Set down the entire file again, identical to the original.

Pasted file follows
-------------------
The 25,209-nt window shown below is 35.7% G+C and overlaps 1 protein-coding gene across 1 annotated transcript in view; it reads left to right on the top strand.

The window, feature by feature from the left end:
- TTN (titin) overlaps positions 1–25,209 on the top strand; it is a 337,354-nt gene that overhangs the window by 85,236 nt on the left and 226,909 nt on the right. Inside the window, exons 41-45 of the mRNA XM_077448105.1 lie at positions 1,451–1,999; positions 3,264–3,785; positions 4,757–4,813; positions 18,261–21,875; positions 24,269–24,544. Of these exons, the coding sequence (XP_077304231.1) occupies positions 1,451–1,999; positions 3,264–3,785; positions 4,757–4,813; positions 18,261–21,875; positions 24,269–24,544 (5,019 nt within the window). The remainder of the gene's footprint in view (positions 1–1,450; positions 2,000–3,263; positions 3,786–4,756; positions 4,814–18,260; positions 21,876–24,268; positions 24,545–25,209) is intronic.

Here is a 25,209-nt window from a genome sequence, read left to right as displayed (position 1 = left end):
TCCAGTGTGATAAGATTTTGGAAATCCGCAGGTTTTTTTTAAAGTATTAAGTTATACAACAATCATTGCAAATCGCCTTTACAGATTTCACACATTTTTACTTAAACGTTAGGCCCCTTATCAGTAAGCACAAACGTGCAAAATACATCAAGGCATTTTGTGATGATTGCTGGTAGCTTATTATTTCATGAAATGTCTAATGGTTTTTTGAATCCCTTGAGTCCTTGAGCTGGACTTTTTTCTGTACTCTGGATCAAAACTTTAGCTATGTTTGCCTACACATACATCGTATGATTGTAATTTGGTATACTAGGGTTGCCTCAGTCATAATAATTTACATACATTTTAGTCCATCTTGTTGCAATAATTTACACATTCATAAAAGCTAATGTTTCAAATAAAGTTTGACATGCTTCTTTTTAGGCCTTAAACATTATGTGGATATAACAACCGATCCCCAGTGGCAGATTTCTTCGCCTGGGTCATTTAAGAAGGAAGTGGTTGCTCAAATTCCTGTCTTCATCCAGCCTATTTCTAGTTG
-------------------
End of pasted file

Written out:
The 25,209-nt window shown below is 35.7% G+C and overlaps 1 protein-coding gene across 1 annotated transcript in view; it reads left to right on the top strand.

The window, feature by feature from the left end:
- TTN (titin) overlaps positions 1–25,209 on the top strand; it is a 337,354-nt gene that overhangs the window by 85,236 nt on the left and 226,909 nt on the right. Inside the window, exons 41-45 of the mRNA XM_077448105.1 lie at positions 1,451–1,999; positions 3,264–3,785; positions 4,757–4,813; positions 18,261–21,875; positions 24,269–24,544. Of these exons, the coding sequence (XP_077304231.1) occupies positions 1,451–1,999; positions 3,264–3,785; positions 4,757–4,813; positions 18,261–21,875; positions 24,269–24,544 (5,019 nt within the window). The remainder of the gene's footprint in view (positions 1–1,450; positions 2,000–3,263; positions 3,786–4,756; positions 4,814–18,260; positions 21,876–24,268; positions 24,545–25,209) is intronic.

Here is a 25,209-nt window from a genome sequence, read left to right as displayed (position 1 = left end):
TCCAGTGTGATAAGATTTTGGAAATCCGCAGGTTTTTTTTAAAGTATTAAGTTATACAACAATCATTGCAAATCGCCTTTACAGATTTCACACATTTTTACTTAAACGTTAGGCCCCTTATCAGTAAGCACAAACGTGCAAAATACATCAAGGCATTTTGTGATGATTGCTGGTAGCTTATTATTTCATGAAATGTCTAATGGTTTTTTGAATCCCTTGAGTCCTTGAGCTGGACTTTTTTCTGTACTCTGGATCAAAACTTTAGCTATGTTTGCCTACACATACATCGTATGATTGTAATTTGGTATACTAGGGTTGCCTCAGTCATAATAATTTACATACATTTTAGTCCATCTTGTTGCAATAATTTACACATTCATAAAAGCTAATGTTTCAAATAAAGTTTGACATGCTTCTTTTTAGGCCTTAAACATTATGTGGATATAACAACCGATCCCCAGTGGCAGATTTCTTCGCCTGGGTCATTTAAGAAGGAAGTGGTTGCTCAAATTCCTGTCTTCATCCAGCCTATTTCTAGTTG